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From Glen Ezkovich <g...@hard-bop.com>
Subject Re: [RT] CTemplate
Date Sat, 26 Feb 2005 23:46:15 GMT

On Feb 26, 2005, at 4:01 PM, Ralph Goers wrote:

> Glen Ezkovich wrote:
>
>>
>> They will always find a special case where this is most expedient or 
>> only solution they see because they don't realize that there are 
>> other more appropriate solutions. Making this configurable just adds 
>> one more complexity to the equation. I suggest that it be decided one 
>> way or the other. If you want users to be able to hang themselves by 
>> writing Java code in their templates if they choose, let them. If 
>> not, don't.
>>
> The problem is, it isn't our place to be prohibiting this. This is a 
> policy decision user's of Cocoon need to make. You can be sure that in 
> my organization I would have a policy that prohibits enabling this 
> feature, but I am also sure that there are plenty of folks who don't 
> share the same view and consider the ability to invoke aribitrary 
> stuff from a template a necessity.  In that sense it has to be 
> configurable, because I want to absolutely be sure the feature cannot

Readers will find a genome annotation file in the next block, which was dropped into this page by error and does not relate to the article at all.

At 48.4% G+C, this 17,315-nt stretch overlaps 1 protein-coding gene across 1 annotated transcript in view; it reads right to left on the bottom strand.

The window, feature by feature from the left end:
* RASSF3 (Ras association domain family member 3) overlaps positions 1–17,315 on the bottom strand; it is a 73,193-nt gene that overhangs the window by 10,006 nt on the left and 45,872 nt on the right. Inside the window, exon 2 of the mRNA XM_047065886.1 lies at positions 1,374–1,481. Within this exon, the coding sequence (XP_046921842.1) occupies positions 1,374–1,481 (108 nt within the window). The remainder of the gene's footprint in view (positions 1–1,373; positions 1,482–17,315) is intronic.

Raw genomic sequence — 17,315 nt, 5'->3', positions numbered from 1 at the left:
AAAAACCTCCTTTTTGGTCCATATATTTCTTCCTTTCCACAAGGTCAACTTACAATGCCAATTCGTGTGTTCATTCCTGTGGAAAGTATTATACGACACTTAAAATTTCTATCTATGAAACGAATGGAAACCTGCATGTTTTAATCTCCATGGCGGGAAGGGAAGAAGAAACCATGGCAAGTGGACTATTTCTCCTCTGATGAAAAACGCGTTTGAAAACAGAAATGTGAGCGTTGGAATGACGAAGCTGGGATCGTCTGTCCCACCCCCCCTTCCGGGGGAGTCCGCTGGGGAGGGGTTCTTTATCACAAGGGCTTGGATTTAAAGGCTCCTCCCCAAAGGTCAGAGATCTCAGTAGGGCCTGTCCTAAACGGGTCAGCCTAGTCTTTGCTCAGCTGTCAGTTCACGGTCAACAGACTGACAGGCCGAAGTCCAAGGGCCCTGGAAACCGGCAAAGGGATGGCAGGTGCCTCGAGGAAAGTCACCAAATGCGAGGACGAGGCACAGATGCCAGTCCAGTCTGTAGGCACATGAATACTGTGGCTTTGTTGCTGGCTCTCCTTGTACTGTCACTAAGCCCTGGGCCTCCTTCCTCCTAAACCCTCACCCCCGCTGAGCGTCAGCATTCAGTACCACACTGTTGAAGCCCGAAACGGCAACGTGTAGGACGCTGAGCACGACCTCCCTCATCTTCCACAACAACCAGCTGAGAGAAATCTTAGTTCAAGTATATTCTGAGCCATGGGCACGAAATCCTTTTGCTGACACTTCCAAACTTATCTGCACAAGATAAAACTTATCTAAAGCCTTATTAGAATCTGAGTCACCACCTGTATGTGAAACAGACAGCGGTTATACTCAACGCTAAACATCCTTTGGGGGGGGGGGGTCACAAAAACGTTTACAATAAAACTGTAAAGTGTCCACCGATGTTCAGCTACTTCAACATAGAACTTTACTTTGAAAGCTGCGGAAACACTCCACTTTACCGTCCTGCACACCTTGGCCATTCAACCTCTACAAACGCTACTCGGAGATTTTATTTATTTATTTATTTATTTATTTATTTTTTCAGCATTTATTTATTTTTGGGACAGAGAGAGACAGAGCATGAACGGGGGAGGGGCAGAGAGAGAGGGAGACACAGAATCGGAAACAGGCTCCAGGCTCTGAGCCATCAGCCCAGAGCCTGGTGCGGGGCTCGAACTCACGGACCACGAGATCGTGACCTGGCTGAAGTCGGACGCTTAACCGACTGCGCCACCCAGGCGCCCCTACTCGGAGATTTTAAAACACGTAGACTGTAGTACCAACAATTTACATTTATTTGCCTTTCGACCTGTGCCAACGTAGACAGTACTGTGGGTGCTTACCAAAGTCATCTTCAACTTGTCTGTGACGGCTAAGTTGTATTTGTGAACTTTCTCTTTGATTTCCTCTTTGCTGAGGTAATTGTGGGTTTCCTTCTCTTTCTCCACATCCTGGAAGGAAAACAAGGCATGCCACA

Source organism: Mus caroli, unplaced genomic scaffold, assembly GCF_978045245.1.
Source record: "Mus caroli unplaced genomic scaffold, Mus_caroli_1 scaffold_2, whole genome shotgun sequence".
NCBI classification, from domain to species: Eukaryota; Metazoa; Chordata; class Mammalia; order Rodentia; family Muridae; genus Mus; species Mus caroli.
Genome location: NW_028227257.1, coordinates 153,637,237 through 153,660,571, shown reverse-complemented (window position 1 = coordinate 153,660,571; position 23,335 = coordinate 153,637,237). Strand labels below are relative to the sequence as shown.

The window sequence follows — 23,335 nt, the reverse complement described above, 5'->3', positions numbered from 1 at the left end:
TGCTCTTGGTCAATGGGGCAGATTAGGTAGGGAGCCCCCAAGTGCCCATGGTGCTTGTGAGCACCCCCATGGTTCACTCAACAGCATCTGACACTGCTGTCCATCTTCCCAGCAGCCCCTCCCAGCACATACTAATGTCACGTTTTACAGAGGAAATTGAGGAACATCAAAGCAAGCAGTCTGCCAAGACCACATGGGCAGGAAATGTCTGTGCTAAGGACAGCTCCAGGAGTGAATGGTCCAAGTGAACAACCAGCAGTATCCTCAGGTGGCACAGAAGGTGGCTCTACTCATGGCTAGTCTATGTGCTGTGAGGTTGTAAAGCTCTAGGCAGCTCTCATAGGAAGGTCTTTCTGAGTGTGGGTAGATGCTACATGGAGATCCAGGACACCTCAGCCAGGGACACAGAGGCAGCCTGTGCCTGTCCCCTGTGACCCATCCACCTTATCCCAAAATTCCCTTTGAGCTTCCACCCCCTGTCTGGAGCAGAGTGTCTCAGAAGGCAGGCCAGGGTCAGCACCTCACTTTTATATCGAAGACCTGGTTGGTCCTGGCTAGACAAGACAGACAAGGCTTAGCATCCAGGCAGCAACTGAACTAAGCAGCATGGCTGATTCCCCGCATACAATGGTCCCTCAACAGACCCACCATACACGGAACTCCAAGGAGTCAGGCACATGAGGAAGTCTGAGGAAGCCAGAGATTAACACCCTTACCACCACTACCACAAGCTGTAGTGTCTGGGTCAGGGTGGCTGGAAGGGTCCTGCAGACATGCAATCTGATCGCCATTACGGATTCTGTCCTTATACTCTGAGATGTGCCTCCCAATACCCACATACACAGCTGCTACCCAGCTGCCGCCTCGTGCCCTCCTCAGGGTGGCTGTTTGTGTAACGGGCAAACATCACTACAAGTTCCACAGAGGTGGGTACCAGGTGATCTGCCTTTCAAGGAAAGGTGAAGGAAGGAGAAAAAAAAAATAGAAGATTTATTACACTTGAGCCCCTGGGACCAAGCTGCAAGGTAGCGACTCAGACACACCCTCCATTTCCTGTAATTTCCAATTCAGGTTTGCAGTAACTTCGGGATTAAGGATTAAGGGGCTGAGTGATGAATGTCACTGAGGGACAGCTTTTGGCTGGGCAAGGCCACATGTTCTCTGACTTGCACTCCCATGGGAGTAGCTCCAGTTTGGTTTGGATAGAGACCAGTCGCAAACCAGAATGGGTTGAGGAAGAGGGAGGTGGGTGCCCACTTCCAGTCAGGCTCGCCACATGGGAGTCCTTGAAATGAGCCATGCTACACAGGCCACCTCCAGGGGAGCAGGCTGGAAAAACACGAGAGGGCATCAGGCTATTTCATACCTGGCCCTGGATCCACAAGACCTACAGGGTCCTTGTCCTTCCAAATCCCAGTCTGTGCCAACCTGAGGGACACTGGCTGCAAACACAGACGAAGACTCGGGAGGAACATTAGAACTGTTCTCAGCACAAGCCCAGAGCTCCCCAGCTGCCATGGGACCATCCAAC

> be used and not rely on folks voluntarily complying.

I think we share the same sentiment. On the other hand, you can not be 
sure that someone has not turned this feature on unless you check and 
if the feature is there you can check to see if it has been used. 
Either way you have to check. Admittedly, checking wether it is turned 
on is easier then checking if it has been used. If you are in charge 
and you say "do not write Java programs in the template", then the 
compliance is not voluntary.

Until recently, I believed that "features" such as this should be 
configurable because as you say, not everyone shares the same view. 
What I've come to realize is that the more there is to configure the 
more difficult and annoying a product becomes to use. I've also come to 
realize that if I believe strongly about a policy and can build 
consensus, then its probably a good thing to enforce that policy in 
code. There is a reason that you will have your organization prohibit 
this feature. Why, in a product that you are contributing to will you 
allow users to make bad decisions? Stand up for your convictions. While 
CTemplate will be Cocoon's template framework, nothing precludes those 
who want the ability to write Java programs in their templates from 
implementing there own template generator or using the current JXTG.

The feature of configuring the ability to write Java programs in a 
template smells of featuritis and MS Office syndrome. If you feel that 
there are currently valid reasons to allow Java programming in a 
template leave the ability in and add a script to your build system 
that checks for this in your templates. If you, like me, can see no 
valid and appropriate use case at  this time, take it out. Keep things 
simple.


Glen Ezkovich
HardBop Consulting
glen at hard-bop.com



A Proverb for Paranoids:
"If they can get you asking the wrong questions, they don't have to 
worry about answers."
- Thomas Pynchon Gravity's Rainbow


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